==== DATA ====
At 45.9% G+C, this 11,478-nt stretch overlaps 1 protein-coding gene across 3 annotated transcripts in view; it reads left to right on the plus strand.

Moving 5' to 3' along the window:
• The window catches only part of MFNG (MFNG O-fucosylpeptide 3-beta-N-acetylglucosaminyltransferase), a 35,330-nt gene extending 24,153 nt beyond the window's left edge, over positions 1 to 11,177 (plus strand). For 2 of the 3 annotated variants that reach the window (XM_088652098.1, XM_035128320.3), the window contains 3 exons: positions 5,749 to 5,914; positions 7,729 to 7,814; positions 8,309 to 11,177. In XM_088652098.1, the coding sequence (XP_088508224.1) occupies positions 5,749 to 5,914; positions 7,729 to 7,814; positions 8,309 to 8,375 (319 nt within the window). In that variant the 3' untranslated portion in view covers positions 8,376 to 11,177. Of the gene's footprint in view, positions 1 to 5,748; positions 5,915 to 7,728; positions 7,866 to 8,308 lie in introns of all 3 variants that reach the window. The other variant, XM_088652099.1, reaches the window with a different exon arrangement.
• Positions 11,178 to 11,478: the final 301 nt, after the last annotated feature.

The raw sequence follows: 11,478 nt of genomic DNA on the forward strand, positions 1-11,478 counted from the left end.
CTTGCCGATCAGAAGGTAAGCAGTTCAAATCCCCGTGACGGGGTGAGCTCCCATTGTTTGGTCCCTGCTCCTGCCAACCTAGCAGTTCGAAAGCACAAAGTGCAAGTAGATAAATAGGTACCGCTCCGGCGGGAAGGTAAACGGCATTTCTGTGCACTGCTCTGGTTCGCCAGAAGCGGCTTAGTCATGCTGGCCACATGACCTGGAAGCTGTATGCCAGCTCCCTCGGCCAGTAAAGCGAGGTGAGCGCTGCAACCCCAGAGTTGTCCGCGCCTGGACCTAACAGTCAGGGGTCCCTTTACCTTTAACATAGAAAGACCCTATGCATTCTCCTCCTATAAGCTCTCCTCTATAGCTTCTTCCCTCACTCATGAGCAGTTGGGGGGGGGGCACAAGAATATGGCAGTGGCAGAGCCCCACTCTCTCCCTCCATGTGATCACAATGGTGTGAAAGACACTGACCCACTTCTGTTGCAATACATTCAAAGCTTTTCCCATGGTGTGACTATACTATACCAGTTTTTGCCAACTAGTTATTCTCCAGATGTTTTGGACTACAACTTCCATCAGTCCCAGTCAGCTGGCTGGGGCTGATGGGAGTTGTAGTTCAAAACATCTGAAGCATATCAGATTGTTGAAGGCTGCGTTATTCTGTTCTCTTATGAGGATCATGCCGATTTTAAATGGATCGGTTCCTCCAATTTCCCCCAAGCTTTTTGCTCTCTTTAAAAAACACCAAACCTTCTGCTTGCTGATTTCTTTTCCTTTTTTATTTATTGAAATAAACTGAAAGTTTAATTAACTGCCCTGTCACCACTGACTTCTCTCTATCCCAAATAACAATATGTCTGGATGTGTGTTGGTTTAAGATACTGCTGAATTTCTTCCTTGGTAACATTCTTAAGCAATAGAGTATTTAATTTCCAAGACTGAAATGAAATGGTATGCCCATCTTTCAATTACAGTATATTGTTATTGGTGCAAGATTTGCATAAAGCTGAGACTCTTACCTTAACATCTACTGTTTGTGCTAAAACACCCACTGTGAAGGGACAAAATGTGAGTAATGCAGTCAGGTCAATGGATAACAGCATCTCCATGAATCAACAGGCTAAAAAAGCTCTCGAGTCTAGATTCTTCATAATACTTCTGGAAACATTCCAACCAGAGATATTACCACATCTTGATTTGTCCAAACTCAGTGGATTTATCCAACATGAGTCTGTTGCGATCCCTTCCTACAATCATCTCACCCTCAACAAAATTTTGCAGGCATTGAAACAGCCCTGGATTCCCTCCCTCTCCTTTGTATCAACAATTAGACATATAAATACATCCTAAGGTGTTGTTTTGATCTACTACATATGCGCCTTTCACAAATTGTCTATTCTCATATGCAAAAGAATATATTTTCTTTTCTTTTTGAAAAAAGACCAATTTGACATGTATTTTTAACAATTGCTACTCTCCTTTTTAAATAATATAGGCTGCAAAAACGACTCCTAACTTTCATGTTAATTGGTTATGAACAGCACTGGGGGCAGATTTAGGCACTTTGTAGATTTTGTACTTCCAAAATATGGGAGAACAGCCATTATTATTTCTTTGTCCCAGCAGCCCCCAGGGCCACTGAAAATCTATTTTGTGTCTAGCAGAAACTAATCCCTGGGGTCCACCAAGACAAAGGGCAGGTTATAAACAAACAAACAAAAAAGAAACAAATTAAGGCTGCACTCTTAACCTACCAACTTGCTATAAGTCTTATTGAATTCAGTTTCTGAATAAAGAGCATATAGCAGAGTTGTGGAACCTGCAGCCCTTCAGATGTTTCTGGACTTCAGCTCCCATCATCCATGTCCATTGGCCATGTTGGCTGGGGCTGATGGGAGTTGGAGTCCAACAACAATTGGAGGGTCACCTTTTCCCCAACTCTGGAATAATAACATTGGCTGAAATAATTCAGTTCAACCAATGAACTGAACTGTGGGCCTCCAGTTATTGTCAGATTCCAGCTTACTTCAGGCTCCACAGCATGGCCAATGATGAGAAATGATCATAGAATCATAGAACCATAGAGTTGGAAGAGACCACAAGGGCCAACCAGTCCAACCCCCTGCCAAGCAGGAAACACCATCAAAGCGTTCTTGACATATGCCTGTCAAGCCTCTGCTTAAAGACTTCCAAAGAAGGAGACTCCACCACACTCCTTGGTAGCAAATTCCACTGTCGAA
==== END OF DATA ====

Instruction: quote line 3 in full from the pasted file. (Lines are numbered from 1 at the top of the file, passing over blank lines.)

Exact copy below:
• The window catches only part of MFNG (MFNG O-fucosylpeptide 3-beta-N-acetylglucosaminyltransferase), a 35,330-nt gene extending 24,153 nt beyond the window's left edge, over positions 1 to 11,177 (plus strand). For 2 of the 3 annotated variants that reach the window (XM_088652098.1, XM_035128320.3), the window contains 3 exons: positions 5,749 to 5,914; positions 7,729 to 7,814; positions 8,309 to 11,177. In XM_088652098.1, the coding sequence (XP_088508224.1) occupies positions 5,749 to 5,914; positions 7,729 to 7,814; positions 8,309 to 8,375 (319 nt within the window). In that variant the 3' untranslated portion in view covers positions 8,376 to 11,177. Of the gene's footprint in view, positions 1 to 5,748; positions 5,915 to 7,728; positions 7,866 to 8,308 lie in introns of all 3 variants that reach the window. The other variant, XM_088652099.1, reaches the window with a different exon arrangement.